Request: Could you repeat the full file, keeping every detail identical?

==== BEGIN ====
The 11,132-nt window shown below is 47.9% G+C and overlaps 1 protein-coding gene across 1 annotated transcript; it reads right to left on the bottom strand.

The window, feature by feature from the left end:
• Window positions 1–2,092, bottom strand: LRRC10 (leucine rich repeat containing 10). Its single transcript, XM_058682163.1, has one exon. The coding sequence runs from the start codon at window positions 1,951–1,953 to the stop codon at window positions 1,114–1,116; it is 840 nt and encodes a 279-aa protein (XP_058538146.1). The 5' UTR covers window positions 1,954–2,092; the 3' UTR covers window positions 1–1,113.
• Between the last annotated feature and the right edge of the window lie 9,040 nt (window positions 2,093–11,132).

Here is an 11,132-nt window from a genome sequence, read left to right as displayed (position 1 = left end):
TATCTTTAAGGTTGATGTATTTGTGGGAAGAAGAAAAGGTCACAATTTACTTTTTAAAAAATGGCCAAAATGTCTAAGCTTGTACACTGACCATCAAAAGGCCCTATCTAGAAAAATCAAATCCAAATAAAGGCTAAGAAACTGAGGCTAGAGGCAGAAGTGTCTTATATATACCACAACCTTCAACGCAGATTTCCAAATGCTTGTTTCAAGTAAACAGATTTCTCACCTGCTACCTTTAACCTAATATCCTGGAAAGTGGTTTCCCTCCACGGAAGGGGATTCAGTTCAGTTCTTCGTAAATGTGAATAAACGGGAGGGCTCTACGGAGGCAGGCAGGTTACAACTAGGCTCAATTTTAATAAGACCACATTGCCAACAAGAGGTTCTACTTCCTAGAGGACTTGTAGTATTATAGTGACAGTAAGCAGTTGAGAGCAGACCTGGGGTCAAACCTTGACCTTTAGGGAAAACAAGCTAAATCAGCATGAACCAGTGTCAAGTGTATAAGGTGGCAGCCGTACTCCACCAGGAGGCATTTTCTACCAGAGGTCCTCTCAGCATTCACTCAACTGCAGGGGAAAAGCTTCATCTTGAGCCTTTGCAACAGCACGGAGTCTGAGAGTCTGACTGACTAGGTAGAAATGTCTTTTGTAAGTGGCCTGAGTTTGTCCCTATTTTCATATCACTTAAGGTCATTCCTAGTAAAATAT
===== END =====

The 11,132-nt window shown below is 47.9% G+C and overlaps 1 protein-coding gene across 1 annotated transcript; it reads right to left on the bottom strand.

The window, feature by feature from the left end:
• Window positions 1–2,092, bottom strand: LRRC10 (leucine rich repeat containing 10). Its single transcript, XM_058682163.1, has one exon. The coding sequence runs from the start codon at window positions 1,951–1,953 to the stop codon at window positions 1,114–1,116; it is 840 nt and encodes a 279-aa protein (XP_058538146.1). The 5' UTR covers window positions 1,954–2,092; the 3' UTR covers window positions 1–1,113.
• Between the last annotated feature and the right edge of the window lie 9,040 nt (window positions 2,093–11,132).

Here is an 11,132-nt window from a genome sequence, read left to right as displayed (position 1 = left end):
TATCTTTAAGGTTGATGTATTTGTGGGAAGAAGAAAAGGTCACAATTTACTTTTTAAAAAATGGCCAAAATGTCTAAGCTTGTACACTGACCATCAAAAGGCCCTATCTAGAAAAATCAAATCCAAATAAAGGCTAAGAAACTGAGGCTAGAGGCAGAAGTGTCTTATATATACCACAACCTTCAACGCAGATTTCCAAATGCTTGTTTCAAGTAAACAGATTTCTCACCTGCTACCTTTAACCTAATATCCTGGAAAGTGGTTTCCCTCCACGGAAGGGGATTCAGTTCAGTTCTTCGTAAATGTGAATAAACGGGAGGGCTCTACGGAGGCAGGCAGGTTACAACTAGGCTCAATTTTAATAAGACCACATTGCCAACAAGAGGTTCTACTTCCTAGAGGACTTGTAGTATTATAGTGACAGTAAGCAGTTGAGAGCAGACCTGGGGTCAAACCTTGACCTTTAGGGAAAACAAGCTAAATCAGCATGAACCAGTGTCAAGTGTATAAGGTGGCAGCCGTACTCCACCAGGAGGCATTTTCTACCAGAGGTCCTCTCAGCATTCACTCAACTGCAGGGGAAAAGCTTCATCTTGAGCCTTTGCAACAGCACGGAGTCTGAGAGTCTGACTGACTAGGTAGAAATGTCTTTTGTAAGTGGCCTGAGTTTGTCCCTATTTTCATATCACTTAAGGTCATTCCTAGTAAAATAT